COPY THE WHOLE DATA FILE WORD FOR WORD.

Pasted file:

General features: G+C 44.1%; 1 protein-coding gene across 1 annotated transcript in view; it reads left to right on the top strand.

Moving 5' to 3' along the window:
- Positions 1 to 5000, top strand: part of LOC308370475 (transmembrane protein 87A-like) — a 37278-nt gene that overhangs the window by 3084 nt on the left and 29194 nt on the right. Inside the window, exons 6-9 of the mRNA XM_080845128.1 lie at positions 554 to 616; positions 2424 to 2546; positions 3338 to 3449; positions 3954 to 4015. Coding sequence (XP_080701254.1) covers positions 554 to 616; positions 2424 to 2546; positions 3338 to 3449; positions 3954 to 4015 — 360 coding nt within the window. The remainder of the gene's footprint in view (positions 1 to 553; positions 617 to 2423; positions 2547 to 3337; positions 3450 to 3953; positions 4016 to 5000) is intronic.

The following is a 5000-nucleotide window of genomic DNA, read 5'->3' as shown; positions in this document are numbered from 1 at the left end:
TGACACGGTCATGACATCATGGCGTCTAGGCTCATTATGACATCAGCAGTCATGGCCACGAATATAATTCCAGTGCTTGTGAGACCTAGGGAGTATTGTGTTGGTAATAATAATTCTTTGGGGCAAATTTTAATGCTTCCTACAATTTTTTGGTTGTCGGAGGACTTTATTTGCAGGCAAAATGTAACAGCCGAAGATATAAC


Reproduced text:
General features: G+C 44.1%; 1 protein-coding gene across 1 annotated transcript in view; it reads left to right on the top strand.

Moving 5' to 3' along the window:
- Positions 1 to 5000, top strand: part of LOC308370475 (transmembrane protein 87A-like) — a 37278-nt gene that overhangs the window by 3084 nt on the left and 29194 nt on the right. Inside the window, exons 6-9 of the mRNA XM_080845128.1 lie at positions 554 to 616; positions 2424 to 2546; positions 3338 to 3449; positions 3954 to 4015. Coding sequence (XP_080701254.1) covers positions 554 to 616; positions 2424 to 2546; positions 3338 to 3449; positions 3954 to 4015 — 360 coding nt within the window. The remainder of the gene's footprint in view (positions 1 to 553; positions 617 to 2423; positions 2547 to 3337; positions 3450 to 3953; positions 4016 to 5000) is intronic.

The following is a 5000-nucleotide window of genomic DNA, read 5'->3' as shown; positions in this document are numbered from 1 at the left end:
TGACACGGTCATGACATCATGGCGTCTAGGCTCATTATGACATCAGCAGTCATGGCCACGAATATAATTCCAGTGCTTGTGAGACCTAGGGAGTATTGTGTTGGTAATAATAATTCTTTGGGGCAAATTTTAATGCTTCCTACAATTTTTTGGTTGTCGGAGGACTTTATTTGCAGGCAAAATGTAACAGCCGAAGATATAAC